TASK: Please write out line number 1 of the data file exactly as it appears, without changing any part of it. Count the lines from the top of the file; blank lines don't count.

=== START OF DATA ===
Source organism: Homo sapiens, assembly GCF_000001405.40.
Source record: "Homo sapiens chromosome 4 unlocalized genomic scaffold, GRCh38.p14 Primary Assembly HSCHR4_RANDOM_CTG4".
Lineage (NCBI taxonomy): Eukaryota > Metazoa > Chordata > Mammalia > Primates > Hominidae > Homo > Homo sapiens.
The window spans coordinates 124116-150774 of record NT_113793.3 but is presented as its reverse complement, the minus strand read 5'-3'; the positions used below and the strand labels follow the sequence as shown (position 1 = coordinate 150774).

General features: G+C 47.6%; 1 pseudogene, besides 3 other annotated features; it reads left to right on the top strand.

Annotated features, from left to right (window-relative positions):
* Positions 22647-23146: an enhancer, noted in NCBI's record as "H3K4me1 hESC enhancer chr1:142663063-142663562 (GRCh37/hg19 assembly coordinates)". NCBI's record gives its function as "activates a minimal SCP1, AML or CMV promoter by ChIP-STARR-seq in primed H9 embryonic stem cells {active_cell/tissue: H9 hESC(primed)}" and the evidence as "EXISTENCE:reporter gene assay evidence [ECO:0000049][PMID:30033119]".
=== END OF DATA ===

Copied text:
Source organism: Homo sapiens, assembly GCF_000001405.40.